The only way to safely look at the sun when it is not in total eclipse is through approved filter material designed and marketed expressly for direct solar viewing. Eclipse glasses are available at a variety of locations both locally and online. Be prepared and order eclipse glasses well in advance of the event as retailers will probably run out of stock. In addition:

  • Most remote areas have limited services and facilities, so pack plenty of food and water.
  • Be prepared for hot temperatures by wearing the appropriate clothing and using sun protection.

August is peak wildfire season in Idaho

One small spark is all it takes to start a wildfire that can devastate natural resources, destroy wildlife habitat and put property and life at risk. Unfortunately, most wildfires are human-caused. The good news is, practicing fire safety means that most of these fires can be prevented.

  • Take responsibility for your safety by understanding risks, respecting signs and barriers and staying within your limits. Any person who starts a fire, even accidentally, can be billed for the cost of the fire suppression.
  • Check with your national forest or grassland for up-to-date fire restrictions and possible area closures due to wildfire or wildfire risk. Alerts will be posted on respective websites and via social media. If you are in an area where you cannot get reception, be on the alert for smoke and be ready to leave the area if necessary.
  • Open flames like campfires and charcoal grills can easily ignite a fire in the right conditions. Respect fire restrictions which can include campfires, briquette grills, smoking, fireworks, generators and chainsaws. Plan on using a camp stove to cook your food.
  • If you smoke, do so in an enclosed area, such as a car or on a boat. Never toss a cigarette. Ensure embers are out and then take your trash with you.
  • Motorized vehicles with loose chains or hot undercarriages can spark a wildfire, so avoid parking or driving on dry grass.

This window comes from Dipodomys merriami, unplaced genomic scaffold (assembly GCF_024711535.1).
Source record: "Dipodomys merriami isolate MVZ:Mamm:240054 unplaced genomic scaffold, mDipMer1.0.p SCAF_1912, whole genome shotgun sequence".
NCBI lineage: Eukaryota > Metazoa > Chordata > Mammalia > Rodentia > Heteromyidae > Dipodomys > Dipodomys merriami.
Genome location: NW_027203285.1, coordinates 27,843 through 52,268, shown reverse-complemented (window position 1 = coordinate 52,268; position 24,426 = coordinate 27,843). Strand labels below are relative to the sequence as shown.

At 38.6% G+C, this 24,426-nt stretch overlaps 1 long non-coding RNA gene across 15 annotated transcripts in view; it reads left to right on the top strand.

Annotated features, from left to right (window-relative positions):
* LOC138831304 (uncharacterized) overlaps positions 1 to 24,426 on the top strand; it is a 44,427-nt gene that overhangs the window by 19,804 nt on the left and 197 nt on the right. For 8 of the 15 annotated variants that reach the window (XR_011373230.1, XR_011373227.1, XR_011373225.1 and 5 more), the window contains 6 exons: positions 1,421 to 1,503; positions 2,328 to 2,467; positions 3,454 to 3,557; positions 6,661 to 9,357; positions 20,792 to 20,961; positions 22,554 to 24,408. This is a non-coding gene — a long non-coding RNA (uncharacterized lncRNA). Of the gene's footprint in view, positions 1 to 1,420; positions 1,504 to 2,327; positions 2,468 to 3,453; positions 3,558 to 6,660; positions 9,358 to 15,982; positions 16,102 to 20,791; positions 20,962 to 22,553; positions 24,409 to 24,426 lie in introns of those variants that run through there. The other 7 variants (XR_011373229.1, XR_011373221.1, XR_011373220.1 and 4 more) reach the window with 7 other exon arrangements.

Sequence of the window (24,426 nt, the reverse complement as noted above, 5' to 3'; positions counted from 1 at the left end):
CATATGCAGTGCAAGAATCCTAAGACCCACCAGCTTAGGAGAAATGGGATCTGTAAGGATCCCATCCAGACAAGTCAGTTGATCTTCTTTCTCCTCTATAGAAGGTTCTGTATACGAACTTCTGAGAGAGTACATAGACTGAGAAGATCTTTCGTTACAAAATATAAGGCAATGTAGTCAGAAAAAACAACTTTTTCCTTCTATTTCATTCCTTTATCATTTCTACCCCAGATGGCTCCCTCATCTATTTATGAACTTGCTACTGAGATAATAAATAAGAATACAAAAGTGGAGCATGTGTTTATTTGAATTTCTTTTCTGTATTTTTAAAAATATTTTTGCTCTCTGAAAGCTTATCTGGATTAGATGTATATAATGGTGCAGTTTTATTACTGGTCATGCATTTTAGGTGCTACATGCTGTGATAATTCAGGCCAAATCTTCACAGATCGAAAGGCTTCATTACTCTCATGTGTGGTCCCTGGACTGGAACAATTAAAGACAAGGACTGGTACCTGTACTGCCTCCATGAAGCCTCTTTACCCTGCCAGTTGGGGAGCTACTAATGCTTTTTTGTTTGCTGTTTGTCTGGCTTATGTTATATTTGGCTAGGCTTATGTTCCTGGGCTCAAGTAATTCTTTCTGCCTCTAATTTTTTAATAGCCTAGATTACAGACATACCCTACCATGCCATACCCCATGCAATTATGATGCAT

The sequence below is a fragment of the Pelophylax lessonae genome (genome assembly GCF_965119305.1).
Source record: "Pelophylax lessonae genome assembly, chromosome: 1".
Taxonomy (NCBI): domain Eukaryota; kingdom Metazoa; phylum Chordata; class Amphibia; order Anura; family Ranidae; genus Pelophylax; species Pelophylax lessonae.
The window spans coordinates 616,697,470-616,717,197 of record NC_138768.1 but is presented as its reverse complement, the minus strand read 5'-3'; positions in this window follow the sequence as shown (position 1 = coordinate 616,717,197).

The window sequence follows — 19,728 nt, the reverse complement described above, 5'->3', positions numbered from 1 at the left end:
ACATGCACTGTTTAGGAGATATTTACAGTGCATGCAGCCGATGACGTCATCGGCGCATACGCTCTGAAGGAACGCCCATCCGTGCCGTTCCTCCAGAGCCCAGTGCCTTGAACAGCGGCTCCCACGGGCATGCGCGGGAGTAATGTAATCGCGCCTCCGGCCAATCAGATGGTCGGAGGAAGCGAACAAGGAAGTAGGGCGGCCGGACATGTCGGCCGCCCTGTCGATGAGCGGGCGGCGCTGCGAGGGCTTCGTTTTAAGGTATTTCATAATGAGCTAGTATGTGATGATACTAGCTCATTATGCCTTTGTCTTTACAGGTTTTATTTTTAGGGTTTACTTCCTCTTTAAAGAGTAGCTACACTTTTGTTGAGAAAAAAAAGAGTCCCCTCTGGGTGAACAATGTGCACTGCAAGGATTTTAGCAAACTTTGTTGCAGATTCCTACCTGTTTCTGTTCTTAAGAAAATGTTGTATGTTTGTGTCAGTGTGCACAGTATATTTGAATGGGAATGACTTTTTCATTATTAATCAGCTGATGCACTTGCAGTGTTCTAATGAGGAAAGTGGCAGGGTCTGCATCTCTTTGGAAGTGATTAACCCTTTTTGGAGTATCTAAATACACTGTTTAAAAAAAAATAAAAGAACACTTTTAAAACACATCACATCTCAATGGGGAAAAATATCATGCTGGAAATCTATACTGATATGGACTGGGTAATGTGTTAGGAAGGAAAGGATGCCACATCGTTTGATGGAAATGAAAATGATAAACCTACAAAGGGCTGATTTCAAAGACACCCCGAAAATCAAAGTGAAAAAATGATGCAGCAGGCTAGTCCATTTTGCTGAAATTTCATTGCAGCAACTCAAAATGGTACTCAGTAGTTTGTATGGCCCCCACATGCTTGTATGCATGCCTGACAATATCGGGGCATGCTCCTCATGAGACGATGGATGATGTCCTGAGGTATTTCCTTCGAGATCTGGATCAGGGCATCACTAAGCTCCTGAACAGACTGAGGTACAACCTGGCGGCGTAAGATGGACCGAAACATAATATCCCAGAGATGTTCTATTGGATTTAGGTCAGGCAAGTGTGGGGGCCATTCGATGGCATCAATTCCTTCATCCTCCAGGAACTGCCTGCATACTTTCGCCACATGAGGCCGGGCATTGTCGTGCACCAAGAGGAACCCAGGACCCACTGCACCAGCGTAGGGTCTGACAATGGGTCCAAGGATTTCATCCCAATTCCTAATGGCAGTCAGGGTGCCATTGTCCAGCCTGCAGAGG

• Pack safety equipment such as extra water, a fire extinguisher and shovel in your vehicle.

Recreate Responsibly

By following a few rules and using common sense you can help protect our public lands.

  • Tread lightly and leave no trace. Leave your site better than you found it. Remove all trash and remember to pack it in, pack it out.
  • Personal property cannot be left unattended at national forest and grassland campgrounds for more than 24 hours or on other public lands for more than five days without written permission. There is a 14-day limit for camping on public lands.
  • Only travel on open and signed roads and trails. National forest and grasslands provide motor vehicle use maps showing which roads are open to motor vehicle use. If a road is not on the map, then it is closed to all motor vehicle use. Motor vehicle use maps are available for free at all national forest and grassland offices and online at each area’s website.
  • Fireworks are always illegal on national lands.
  • IF campfires are allowed, never leave a campfire unattended and make sure an adult is present. Keep a bucket of water and a shovel nearby and make sure the fire is cold before you leave. If it’s too hot to touch, it’s too hot to leave.

More Information and Resources

For additional information on events taking place across Idaho, eclipse times and more, please visit the following websites:

For information about all active fires and fire restrictions go to: